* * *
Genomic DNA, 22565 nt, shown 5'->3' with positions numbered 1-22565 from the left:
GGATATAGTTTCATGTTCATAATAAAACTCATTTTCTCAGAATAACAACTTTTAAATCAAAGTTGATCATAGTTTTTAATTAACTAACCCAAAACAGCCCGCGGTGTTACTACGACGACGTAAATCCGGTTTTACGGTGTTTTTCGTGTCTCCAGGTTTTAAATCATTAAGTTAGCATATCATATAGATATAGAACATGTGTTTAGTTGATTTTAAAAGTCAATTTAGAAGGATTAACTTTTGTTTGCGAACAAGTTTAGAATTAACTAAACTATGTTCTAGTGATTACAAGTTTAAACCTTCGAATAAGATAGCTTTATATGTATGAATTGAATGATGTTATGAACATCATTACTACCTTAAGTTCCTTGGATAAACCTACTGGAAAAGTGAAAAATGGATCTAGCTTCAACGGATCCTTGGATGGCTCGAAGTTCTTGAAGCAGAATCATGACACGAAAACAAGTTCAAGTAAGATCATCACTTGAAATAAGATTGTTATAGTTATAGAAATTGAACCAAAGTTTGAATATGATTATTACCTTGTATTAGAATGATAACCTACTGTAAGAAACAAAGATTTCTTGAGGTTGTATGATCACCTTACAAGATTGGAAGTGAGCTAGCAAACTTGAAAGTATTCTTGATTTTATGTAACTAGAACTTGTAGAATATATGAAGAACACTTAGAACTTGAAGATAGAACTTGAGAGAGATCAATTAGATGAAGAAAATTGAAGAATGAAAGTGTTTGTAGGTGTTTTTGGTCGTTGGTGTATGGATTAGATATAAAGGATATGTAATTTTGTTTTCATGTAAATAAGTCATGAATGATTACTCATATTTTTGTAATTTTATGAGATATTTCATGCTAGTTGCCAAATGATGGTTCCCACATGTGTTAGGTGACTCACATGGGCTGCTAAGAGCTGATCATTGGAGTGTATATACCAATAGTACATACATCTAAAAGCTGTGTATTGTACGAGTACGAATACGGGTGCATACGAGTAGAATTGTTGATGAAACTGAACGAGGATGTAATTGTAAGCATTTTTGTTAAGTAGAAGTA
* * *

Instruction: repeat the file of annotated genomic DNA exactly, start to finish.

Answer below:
Genomic DNA, 22565 nt, shown 5'->3' with positions numbered 1-22565 from the left:
GGATATAGTTTCATGTTCATAATAAAACTCATTTTCTCAGAATAACAACTTTTAAATCAAAGTTGATCATAGTTTTTAATTAACTAACCCAAAACAGCCCGCGGTGTTACTACGACGACGTAAATCCGGTTTTACGGTGTTTTTCGTGTCTCCAGGTTTTAAATCATTAAGTTAGCATATCATATAGATATAGAACATGTGTTTAGTTGATTTTAAAAGTCAATTTAGAAGGATTAACTTTTGTTTGCGAACAAGTTTAGAATTAACTAAACTATGTTCTAGTGATTACAAGTTTAAACCTTCGAATAAGATAGCTTTATATGTATGAATTGAATGATGTTATGAACATCATTACTACCTTAAGTTCCTTGGATAAACCTACTGGAAAAGTGAAAAATGGATCTAGCTTCAACGGATCCTTGGATGGCTCGAAGTTCTTGAAGCAGAATCATGACACGAAAACAAGTTCAAGTAAGATCATCACTTGAAATAAGATTGTTATAGTTATAGAAATTGAACCAAAGTTTGAATATGATTATTACCTTGTATTAGAATGATAACCTACTGTAAGAAACAAAGATTTCTTGAGGTTGTATGATCACCTTACAAGATTGGAAGTGAGCTAGCAAACTTGAAAGTATTCTTGATTTTATGTAACTAGAACTTGTAGAATATATGAAGAACACTTAGAACTTGAAGATAGAACTTGAGAGAGATCAATTAGATGAAGAAAATTGAAGAATGAAAGTGTTTGTAGGTGTTTTTGGTCGTTGGTGTATGGATTAGATATAAAGGATATGTAATTTTGTTTTCATGTAAATAAGTCATGAATGATTACTCATATTTTTGTAATTTTATGAGATATTTCATGCTAGTTGCCAAATGATGGTTCCCACATGTGTTAGGTGACTCACATGGGCTGCTAAGAGCTGATCATTGGAGTGTATATACCAATAGTACATACATCTAAAAGCTGTGTATTGTACGAGTACGAATACGGGTGCATACGAGTAGAATTGTTGATGAAACTGAACGAGGATGTAATTGTAAGCATTTTTGTTAAGTAGAAGTA